When I opened my emails a few weeks ago, I saw an email from an old friend. She wrote that she was in the process of setting up a German playgroup for their mainly French-speaking children in Switzerland. She asked if I had some ideas for group activities they could do with their 3-5 year olds.
Here is what I came up with based on experiences with birthday parties as a kid in the 80s and more recent observations in Ella’s music group classes at the German school in Morristown, NJ.
But before listing some ideas, I think it’s important to keep in mind four key principles:
- Keep it fun!
- Immerse them in the target language (here: German)!
- Provide interaction!
- Combine language with fun physical activities!
I. Bewegungslieder—Lieder zum Mitsingen und Bewegen
- Traditional Kinderlieder have repetitions, rhymes, minimal pairs, as well as typical intonation and speech patterns of the German language.
- Oftentimes the lyrics ask for certain actions—simply follow the lyrics and engage in dancing or otherwise moving along! Also try to use percussion instruments with it like tambourines or rattles.
Grün, grün, grün sind alle meine Kleider
Use colored juggling cloths (see here). Put a red cloth over each kid’s head when singing about red (“rot, rot, rot sind alle mine Kleider”), put a green one over each kid’s head when you sing about green (grün, grün, grün sind alle meine Kleider…”) and so on. So they basically see the world in the colors that they sing about.
Kopf, Schulter, Knie und Fuss
Touch the body parts as you sing each stanza.
Brüderchen komm’ tanz mit mir
Take your kid by the hands and dance from one foot to the other or spin around —-just like the song says.
Hoppe, hoppe, Reiter
This is a lap rhyme where you put your kid on your lap and pretend she is riding a horse. While singing it, bounce your kid on your knees up and down following the rhyme. Then on the last line of each verse (“macht der Reiter plumps!”), gently lean the child back towards the floor pretending to fall.
Have the kids mimic the actions in the song (washing hands, shaking them dry etc.)
Grosse Uhren machen tick tack
Alternatively to having the kids do the movement like in the video, you can also lift up your kid and swing her from left to right like a clock’s pendulum. Increase the swinging speed in line with the lyrics. In the last part when the pocket watches go really fast, you can gently shake or tickle your child.
Links for more songs:
II. Reading together
Reading is one of the most important activities to develop a kid’s language abilities. Click here to learn why.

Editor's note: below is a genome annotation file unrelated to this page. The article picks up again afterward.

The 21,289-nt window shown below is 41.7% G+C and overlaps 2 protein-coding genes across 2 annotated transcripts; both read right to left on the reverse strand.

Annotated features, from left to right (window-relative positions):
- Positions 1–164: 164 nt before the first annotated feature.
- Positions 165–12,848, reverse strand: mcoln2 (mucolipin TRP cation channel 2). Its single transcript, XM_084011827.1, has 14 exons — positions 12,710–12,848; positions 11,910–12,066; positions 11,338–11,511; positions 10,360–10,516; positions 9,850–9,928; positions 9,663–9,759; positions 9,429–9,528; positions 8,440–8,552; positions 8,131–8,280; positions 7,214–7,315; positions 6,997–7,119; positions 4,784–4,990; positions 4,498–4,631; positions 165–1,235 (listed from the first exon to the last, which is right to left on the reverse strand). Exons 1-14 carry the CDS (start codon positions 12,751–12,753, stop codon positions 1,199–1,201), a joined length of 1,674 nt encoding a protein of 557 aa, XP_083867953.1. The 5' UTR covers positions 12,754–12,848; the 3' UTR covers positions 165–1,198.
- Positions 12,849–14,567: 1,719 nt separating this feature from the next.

The types of books that you can use depend on the age of the kids. In general though, I tend to use books for Ella (2 years old) that have good illustrations. Also, Wimmelbücher are a type of book that tends to work well as a conversation starter. As a native of Dortmund, Germany, here is one of our favorite „Wimmel“-Bilderbücher:
Look for Emma, the BVB mascot! And while you are at it, discover many more things that are very typical for Dortmund’s soccer culture!
The good thing about Wimmelbücher is that you get to provide the language. So you can talk about the pictures. You can adapt the level of difficulty when interacting with your child. You can describe what you see to your child. You can ask questions such as “Do you see the balloon?”, “Where is the balloon?”, “What is this?” or “What is the horse doing?”—yes there is a horse around the soccer stadium in real life each time Dortmund’s team plays! So the book provides a glimpse into Germany’s Ruhrpott and soccer culture! To find more traditional German Wimmelbücher click here!
Here are some things you can do while reading:
- Sit in a circle to show the pictures while you read.
- Read in an engaging, animated way.
- Ask questions and use the story to engage them in conversations:
- Ask them questions about things in the story or in the pictures.
- Ask them how characters probably feel.
- Have them guess what happens next.
III. Bake or prepare a meal together
Just a simple hands-on activity that allows you to engage the kids in conversation. They can playfully learn the ingredients and what to do with them while engaging in a “team project”.